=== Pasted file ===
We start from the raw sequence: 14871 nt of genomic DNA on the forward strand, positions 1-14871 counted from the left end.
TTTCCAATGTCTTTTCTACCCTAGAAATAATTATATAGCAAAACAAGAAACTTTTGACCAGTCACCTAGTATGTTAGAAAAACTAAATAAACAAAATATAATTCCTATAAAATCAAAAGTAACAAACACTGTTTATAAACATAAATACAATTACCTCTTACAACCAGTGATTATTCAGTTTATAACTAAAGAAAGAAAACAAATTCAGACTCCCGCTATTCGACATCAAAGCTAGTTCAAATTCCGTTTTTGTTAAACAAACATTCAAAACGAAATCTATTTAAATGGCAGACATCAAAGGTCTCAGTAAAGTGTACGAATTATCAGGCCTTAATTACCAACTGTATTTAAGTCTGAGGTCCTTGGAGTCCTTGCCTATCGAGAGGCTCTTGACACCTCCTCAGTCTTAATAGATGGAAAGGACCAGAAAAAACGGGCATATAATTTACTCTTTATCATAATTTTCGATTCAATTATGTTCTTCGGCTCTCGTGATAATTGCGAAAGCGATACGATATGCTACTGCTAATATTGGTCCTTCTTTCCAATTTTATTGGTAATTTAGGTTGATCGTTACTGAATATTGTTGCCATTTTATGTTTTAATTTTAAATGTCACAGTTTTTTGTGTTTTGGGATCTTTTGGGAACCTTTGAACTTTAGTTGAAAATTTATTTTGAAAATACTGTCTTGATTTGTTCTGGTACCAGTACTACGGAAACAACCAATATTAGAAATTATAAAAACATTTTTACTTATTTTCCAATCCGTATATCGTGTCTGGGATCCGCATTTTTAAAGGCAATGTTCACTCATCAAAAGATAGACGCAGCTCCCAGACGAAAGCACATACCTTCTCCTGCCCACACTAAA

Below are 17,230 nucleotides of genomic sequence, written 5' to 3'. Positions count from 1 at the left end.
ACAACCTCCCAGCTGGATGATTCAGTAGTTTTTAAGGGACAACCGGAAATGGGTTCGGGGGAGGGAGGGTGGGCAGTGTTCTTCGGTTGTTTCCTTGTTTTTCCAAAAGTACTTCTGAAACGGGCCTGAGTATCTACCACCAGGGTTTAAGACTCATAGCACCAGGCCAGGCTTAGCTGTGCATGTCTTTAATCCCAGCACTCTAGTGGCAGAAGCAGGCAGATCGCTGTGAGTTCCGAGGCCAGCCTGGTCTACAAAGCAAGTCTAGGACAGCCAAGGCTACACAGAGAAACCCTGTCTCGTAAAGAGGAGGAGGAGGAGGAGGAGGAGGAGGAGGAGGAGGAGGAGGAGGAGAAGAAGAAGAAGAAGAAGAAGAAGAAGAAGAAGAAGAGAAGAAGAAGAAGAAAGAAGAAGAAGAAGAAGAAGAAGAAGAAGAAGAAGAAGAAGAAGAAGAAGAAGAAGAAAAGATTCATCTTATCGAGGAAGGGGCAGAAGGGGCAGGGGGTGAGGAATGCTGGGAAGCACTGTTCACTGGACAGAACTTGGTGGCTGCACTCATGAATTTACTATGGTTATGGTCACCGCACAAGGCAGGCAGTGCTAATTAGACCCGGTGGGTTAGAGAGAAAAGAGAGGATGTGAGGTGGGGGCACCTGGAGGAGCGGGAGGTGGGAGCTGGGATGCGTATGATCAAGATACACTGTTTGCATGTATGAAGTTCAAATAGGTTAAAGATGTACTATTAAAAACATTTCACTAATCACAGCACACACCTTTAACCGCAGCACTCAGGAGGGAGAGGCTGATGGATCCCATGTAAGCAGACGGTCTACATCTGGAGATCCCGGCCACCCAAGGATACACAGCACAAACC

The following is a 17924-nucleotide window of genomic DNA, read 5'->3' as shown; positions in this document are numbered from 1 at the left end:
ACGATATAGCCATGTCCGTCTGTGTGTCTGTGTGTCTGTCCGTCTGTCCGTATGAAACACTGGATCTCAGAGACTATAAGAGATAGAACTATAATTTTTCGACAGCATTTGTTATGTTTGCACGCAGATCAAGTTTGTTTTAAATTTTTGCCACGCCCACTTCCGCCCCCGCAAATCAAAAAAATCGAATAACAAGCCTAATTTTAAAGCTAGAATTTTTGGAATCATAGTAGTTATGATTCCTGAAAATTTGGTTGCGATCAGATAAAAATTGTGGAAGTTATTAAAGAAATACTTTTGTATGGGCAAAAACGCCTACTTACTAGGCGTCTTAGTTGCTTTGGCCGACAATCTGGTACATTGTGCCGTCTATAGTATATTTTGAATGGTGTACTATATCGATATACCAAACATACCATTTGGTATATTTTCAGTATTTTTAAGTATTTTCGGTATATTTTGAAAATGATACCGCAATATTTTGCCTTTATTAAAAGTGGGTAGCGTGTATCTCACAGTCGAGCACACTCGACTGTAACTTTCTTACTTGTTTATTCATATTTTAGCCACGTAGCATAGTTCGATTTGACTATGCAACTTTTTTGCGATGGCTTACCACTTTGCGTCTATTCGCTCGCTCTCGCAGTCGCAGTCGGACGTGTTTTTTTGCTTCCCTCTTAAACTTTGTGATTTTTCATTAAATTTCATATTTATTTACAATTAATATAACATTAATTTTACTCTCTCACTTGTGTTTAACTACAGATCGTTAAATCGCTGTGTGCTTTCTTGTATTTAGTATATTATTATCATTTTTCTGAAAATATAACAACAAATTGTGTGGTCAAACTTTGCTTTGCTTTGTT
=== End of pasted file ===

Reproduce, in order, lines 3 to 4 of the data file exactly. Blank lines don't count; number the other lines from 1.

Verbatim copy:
Below are 17,230 nucleotides of genomic sequence, written 5' to 3'. Positions count from 1 at the left end.
ACAACCTCCCAGCTGGATGATTCAGTAGTTTTTAAGGGACAACCGGAAATGGGTTCGGGGGAGGGAGGGTGGGCAGTGTTCTTCGGTTGTTTCCTTGTTTTTCCAAAAGTACTTCTGAAACGGGCCTGAGTATCTACCACCAGGGTTTAAGACTCATAGCACCAGGCCAGGCTTAGCTGTGCATGTCTTTAATCCCAGCACTCTAGTGGCAGAAGCAGGCAGATCGCTGTGAGTTCCGAGGCCAGCCTGGTCTACAAAGCAAGTCTAGGACAGCCAAGGCTACACAGAGAAACCCTGTCTCGTAAAGAGGAGGAGGAGGAGGAGGAGGAGGAGGAGGAGGAGGAGGAGGAGGAGAAGAAGAAGAAGAAGAAGAAGAAGAAGAAGAAGAAGAGAAGAAGAAGAAGAAAGAAGAAGAAGAAGAAGAAGAAGAAGAAGAAGAAGAAGAAGAAGAAGAAGAAGAAGAAAAGATTCATCTTATCGAGGAAGGGGCAGAAGGGGCAGGGGGTGAGGAATGCTGGGAAGCACTGTTCACTGGACAGAACTTGGTGGCTGCACTCATGAATTTACTATGGTTATGGTCACCGCACAAGGCAGGCAGTGCTAATTAGACCCGGTGGGTTAGAGAGAAAAGAGAGGATGTGAGGTGGGGGCACCTGGAGGAGCGGGAGGTGGGAGCTGGGATGCGTATGATCAAGATACACTGTTTGCATGTATGAAGTTCAAATAGGTTAAAGATGTACTATTAAAAACATTTCACTAATCACAGCACACACCTTTAACCGCAGCACTCAGGAGGGAGAGGCTGATGGATCCCATGTAAGCAGACGGTCTACATCTGGAGATCCCGGCCACCCAAGGATACACAGCACAAACC